Now that the regime of Saddam Hussein has passed into history, the most pertinent question is what kind of authority will emerge in its place. To go even further would be not only to ask what kind of authority but to include what type of relationship between the state and the individual that it would have. Coming into the twenty- first century with no democratic history and little familiarity with constitutional freedoms will make this transition a difficult one for the Iraqi people. In order to establish a fertile democratic nation and a just free-market economy, the transcendent dignity of the Iraqi citizens must be kept in consideration.
According the Church, there is an awareness of the sublime dignity of the human person, who stands above all things and whose rights and duties are universal and inviolable. Every human being was created in God's image, possessing within the capability of choosing freely and responding to and becoming good. Any human society, if it is to be well ordered and productive, must lay down as a foundation this principle: Every human being is a person, that is, his nature is endowed with intelligence and free will. The function of law then, according the Church, is to permit a citizen to make choices that will maximize his or her potential in relation to the common good. The law must make sure that his or her ability to relate with family and an economic, social, political, and culturally diverse society is not restrained. This it what leads the Church to form its views on how the state and citizen should relate. .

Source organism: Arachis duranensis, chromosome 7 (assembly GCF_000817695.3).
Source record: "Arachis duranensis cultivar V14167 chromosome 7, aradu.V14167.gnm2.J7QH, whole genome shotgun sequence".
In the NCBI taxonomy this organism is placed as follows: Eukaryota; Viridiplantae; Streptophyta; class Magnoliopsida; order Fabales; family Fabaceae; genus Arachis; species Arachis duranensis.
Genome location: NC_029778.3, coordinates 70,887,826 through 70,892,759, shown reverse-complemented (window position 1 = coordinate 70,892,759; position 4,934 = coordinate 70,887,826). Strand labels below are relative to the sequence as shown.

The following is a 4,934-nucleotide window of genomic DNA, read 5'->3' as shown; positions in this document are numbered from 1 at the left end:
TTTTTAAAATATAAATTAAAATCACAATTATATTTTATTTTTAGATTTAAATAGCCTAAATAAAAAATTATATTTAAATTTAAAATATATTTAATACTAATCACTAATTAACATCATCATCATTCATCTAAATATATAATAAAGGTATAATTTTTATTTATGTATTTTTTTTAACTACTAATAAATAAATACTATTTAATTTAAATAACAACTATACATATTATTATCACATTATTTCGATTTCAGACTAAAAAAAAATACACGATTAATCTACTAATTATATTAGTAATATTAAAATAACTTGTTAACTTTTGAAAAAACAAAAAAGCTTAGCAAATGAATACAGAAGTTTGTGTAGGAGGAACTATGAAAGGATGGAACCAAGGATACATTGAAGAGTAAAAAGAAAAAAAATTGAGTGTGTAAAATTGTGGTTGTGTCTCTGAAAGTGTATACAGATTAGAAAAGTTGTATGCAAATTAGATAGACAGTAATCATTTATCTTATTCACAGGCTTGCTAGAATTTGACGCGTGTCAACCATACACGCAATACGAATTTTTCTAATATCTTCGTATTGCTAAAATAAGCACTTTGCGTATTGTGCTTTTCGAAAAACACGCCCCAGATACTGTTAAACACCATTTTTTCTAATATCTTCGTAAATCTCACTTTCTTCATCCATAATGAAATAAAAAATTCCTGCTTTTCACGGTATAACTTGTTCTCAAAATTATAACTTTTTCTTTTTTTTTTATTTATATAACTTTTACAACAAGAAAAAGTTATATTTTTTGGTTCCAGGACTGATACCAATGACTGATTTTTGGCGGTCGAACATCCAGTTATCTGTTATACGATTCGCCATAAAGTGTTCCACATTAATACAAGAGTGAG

The Church believes the responsibility of a strong relationship between the state and its citizens lies on two main pillars: the rights of the citizens and the efficiency of the economic system. "Individual exercises of freedom are conditioned in many ways.""(Centesimus Annus, 25). Though the state cannot destroy the power of freedom, it can make it more or less difficult.